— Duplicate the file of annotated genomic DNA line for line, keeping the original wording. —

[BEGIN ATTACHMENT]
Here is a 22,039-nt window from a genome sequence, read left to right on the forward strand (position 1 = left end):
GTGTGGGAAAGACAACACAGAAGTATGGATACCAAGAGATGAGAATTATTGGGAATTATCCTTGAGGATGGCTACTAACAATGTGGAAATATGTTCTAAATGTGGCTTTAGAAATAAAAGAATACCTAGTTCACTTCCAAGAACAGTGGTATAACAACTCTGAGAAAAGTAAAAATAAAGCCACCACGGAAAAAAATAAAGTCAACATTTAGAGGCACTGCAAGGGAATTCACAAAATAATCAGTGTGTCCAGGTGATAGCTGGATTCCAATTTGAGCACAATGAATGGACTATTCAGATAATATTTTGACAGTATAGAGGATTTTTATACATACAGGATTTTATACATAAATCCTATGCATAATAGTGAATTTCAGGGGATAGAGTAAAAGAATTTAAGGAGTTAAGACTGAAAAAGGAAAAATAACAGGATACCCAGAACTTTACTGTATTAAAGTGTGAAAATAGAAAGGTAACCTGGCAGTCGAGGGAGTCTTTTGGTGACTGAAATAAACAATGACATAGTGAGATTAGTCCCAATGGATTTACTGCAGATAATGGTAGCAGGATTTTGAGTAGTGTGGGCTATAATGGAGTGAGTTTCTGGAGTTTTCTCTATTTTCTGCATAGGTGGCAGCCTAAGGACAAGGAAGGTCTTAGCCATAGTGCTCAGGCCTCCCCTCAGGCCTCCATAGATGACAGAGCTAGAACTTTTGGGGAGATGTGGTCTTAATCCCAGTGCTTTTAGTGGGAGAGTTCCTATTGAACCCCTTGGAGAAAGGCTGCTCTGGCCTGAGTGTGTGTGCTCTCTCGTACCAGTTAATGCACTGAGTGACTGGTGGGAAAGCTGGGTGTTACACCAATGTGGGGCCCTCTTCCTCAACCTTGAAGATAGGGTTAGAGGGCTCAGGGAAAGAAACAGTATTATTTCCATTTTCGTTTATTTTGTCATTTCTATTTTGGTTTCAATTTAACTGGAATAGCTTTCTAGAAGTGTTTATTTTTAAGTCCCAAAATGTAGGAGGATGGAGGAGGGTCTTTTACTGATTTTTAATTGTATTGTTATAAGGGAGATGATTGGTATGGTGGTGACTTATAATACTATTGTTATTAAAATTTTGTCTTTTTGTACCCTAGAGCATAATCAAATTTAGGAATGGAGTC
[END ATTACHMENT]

Here is a 22,039-nt window from a genome sequence, read left to right on the forward strand (position 1 = left end):
GTGTGGGAAAGACAACACAGAAGTATGGATACCAAGAGATGAGAATTATTGGGAATTATCCTTGAGGATGGCTACTAACAATGTGGAAATATGTTCTAAATGTGGCTTTAGAAATAAAAGAATACCTAGTTCACTTCCAAGAACAGTGGTATAACAACTCTGAGAAAAGTAAAAATAAAGCCACCACGGAAAAAAATAAAGTCAACATTTAGAGGCACTGCAAGGGAATTCACAAAATAATCAGTGTGTCCAGGTGATAGCTGGATTCCAATTTGAGCACAATGAATGGACTATTCAGATAATATTTTGACAGTATAGAGGATTTTTATACATACAGGATTTTATACATAAATCCTATGCATAATAGTGAATTTCAGGGGATAGAGTAAAAGAATTTAAGGAGTTAAGACTGAAAAAGGAAAAATAACAGGATACCCAGAACTTTACTGTATTAAAGTGTGAAAATAGAAAGGTAACCTGGCAGTCGAGGGAGTCTTTTGGTGACTGAAATAAACAATGACATAGTGAGATTAGTCCCAATGGATTTACTGCAGATAATGGTAGCAGGATTTTGAGTAGTGTGGGCTATAATGGAGTGAGTTTCTGGAGTTTTCTCTATTTTCTGCATAGGTGGCAGCCTAAGGACAAGGAAGGTCTTAGCCATAGTGCTCAGGCCTCCCCTCAGGCCTCCATAGATGACAGAGCTAGAACTTTTGGGGAGATGTGGTCTTAATCCCAGTGCTTTTAGTGGGAGAGTTCCTATTGAACCCCTTGGAGAAAGGCTGCTCTGGCCTGAGTGTGTGTGCTCTCTCGTACCAGTTAATGCACTGAGTGACTGGTGGGAAAGCTGGGTGTTACACCAATGTGGGGCCCTCTTCCTCAACCTTGAAGATAGGGTTAGAGGGCTCAGGGAAAGAAACAGTATTATTTCCATTTTCGTTTATTTTGTCATTTCTATTTTGGTTTCAATTTAACTGGAATAGCTTTCTAGAAGTGTTTATTTTTAAGTCCCAAAATGTAGGAGGATGGAGGAGGGTCTTTTACTGATTTTTAATTGTATTGTTATAAGGGAGATGATTGGTATGGTGGTGACTTATAATACTATTGTTATTAAAATTTTGTCTTTTTGTACCCTAGAGCATAATCAAATTTAGGAATGGAGTC